Russian kokoshnik

Russian Kokoshnik

The Russian kokoshnik is an ancient female headdress, a symbol of the Russian national costume. Its name originates from the old Russian word “kokosh” (“chicken”, “hen”). They were worn only by married women: for a long time it was believed that after getting married, it is necessary to cover the head and hide the hair.

Forms composition of the Russian kokoshnik

There were many forms of kokoshnik, but now the most famous is the form of a cap with a flat or convex bottom, to which a high ridge in the form of a triangle or crescent was attached.

The base of such a comb was made of thick paper or glued canvas, covered with expensive fabric, velvet or damask, decorated with braid, brocade applications, embroidered with gold or silver threads, beads or pearls, and sometimes with precious stones.

Sometimes a piece of cloth was worn over kokoshniks, fastened under the chin. It could be the thinnest veil, a thick shawl, decorated with embroidery..

The history of the kokoshnik

It is not known exactly when kokoshniks began to be worn, however, beginning in the 10th century, old Russian women wore headdresses resembling them.

Over time, the kokoshnik became an integral part of the Russian costume. The word “kokoshnik” itself first appeared in documents of the 17th century.

At first, women of all strata of the population wore them, but after the reforms of Peter I, Russian kokoshniks were worn only with the traditional dress of the wives of peasants, petty bourgeois and merchants.

This special headdress was made by special craftswomen, they were called “kokoshnitsy”. Even in poor families, they sought to acquire an elegant headdress, which was carefully passed down from generation to generation.

In everyday life, kokoshniks were not worn, reserving them for special occasions. The Russian festive costume made the female figure majestic, massive, and a large elegant kokoshnik appropriately crowned this image.

Unmarried girls also wore high headdresses, the so-called crowns, but they did not cover their hair. Subsequently, they began to call kokoshniks any jewelry with a high “ocheliem” (Slavic diadem that is put on the forehead) and stopped correlating them with family status.

The Russian kokoshnik and royalty:

The kokoshnik penetrated into the court costume. Even Catherine II, emphasizing her closeness to the Russian people, gladly posed for portraits and encouraged courtesans to appear in kokoshniks and masquerades.

The famous Russian memoirist Philip Vigel recalled how, during the Patriotic War of 1812, many patriotic ladies “dressed up in summer, put on kokoshniks and headbands; looking in the mirror, they found that this outfit suited them very elegant”.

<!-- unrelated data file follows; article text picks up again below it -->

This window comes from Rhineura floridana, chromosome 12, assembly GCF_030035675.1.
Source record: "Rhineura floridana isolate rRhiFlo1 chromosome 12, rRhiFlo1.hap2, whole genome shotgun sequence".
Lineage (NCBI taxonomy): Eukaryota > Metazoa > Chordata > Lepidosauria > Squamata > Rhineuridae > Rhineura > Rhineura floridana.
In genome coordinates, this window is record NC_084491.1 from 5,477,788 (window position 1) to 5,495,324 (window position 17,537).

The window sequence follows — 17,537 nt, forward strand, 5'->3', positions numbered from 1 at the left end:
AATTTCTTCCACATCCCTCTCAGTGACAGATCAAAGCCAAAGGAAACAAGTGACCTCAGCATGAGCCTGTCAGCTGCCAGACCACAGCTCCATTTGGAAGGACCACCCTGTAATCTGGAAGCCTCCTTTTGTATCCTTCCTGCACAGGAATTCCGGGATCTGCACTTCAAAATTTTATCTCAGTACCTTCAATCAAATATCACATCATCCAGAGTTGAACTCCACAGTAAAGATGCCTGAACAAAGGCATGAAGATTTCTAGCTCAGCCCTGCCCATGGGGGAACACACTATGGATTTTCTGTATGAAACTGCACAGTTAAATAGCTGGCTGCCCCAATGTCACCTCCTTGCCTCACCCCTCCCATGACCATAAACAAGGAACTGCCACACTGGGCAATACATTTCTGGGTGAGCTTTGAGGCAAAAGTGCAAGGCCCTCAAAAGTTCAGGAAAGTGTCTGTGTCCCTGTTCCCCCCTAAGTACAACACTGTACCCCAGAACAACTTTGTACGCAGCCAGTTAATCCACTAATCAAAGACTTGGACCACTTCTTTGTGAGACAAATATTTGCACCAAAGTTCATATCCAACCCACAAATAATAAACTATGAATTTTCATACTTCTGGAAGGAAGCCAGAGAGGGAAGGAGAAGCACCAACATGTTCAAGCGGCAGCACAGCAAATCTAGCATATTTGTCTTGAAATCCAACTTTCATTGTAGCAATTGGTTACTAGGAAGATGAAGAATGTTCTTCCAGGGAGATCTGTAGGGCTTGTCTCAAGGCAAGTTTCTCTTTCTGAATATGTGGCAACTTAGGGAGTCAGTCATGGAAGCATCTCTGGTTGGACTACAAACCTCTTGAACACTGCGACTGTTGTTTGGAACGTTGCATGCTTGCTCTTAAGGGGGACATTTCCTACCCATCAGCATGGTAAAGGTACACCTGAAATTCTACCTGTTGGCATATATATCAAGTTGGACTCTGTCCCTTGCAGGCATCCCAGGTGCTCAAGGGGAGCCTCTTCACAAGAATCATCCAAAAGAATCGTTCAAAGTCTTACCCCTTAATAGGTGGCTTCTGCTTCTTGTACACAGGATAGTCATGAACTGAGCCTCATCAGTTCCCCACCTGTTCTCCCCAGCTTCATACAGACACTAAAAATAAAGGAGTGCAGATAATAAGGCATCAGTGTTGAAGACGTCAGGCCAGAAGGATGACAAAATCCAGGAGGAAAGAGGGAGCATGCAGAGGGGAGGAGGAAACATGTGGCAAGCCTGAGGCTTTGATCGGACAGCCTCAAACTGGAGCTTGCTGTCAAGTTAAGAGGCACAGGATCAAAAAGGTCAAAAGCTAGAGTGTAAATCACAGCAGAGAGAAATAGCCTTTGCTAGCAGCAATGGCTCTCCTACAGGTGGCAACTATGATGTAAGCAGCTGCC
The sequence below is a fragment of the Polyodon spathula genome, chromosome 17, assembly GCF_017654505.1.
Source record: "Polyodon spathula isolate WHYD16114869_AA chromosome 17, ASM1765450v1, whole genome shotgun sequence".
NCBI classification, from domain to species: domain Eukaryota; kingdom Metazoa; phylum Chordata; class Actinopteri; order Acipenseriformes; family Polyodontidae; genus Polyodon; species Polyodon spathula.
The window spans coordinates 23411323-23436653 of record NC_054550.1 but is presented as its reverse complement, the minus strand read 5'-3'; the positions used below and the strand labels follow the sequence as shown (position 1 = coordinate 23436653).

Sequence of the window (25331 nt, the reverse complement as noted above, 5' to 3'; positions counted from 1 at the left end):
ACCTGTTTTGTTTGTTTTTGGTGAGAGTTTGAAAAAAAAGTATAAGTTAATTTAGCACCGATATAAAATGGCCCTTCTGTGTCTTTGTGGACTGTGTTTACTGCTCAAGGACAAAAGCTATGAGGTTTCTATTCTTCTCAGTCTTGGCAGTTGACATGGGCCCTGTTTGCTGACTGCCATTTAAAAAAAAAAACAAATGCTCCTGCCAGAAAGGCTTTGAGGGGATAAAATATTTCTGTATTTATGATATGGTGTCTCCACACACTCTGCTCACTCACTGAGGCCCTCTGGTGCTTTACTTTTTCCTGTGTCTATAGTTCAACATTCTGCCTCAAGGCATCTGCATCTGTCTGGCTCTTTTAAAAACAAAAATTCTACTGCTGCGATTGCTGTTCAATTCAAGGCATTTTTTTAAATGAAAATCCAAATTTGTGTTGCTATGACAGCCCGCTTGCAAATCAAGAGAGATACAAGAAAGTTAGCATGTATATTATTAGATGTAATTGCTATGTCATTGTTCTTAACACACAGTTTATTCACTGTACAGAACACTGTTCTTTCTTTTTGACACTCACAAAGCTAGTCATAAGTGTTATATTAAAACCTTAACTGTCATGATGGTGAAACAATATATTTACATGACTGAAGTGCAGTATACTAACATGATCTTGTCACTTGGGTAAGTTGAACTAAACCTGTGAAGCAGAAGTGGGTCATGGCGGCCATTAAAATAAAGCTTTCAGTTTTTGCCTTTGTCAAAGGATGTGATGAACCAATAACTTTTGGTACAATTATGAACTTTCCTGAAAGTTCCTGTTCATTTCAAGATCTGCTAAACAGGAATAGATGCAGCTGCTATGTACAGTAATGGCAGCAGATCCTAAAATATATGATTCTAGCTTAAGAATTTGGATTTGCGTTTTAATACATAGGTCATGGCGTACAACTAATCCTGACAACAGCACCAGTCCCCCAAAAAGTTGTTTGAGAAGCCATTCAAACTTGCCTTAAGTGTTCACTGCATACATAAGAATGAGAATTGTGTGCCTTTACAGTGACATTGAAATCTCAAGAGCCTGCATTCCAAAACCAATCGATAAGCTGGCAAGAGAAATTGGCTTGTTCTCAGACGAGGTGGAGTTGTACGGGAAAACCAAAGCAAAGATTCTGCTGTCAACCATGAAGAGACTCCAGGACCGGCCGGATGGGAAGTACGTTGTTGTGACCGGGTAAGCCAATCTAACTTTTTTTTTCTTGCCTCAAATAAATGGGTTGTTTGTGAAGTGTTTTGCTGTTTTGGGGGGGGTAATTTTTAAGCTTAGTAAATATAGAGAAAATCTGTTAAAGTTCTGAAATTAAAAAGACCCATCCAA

In 1834, Nicholas I presented a female court uniform in the form of a dress in the Russian style and a corresponding headdress: for married ladies – a kokoshnik, for unmarried ladies – a “headband” (the above-mentioned crown).

Each rank, from maid of honor to lady of state, had its own uniform color and decoration.

The French traveler, the Marquis de Custine, in his travel notes “Russia in 1839”, described the kokoshnik as follows:

“The national costume of Russian court ladies is impressive and at the same time old-fashioned. Her head is crowned with a headdress that looks like some kind of fortress wall made of richly decorated cloth or a low men’s hat without a base. This crown, several inches high, embroidered, as a rule, with precious stones, pleasantly frames the face, leaving the forehead open; original and noble, it is very beautiful, but it irreparably hurts ugly women.”

Alexander III’s wife, Empress Maria Feodorovna, had a delightfully beautiful diamond tiara in the form of a kokoshnik. Her sister Alexandra, future wife of British King Edward VII, commissioned one of hers for herself, and thus the fashion for precious kokoshniks arose.

Alexandra of Denmark’s tiara is still kept in Elizabeth II’s jewelery collection, and is called the “Russian kokoshnik tiara”.

Russia, country of the best gifts

The Russian kokoshnik can be a good gift when traveling to Russia, with our guides in Tours in Russia we will take you without fail to get the best gifts and enjoy the best excursions.

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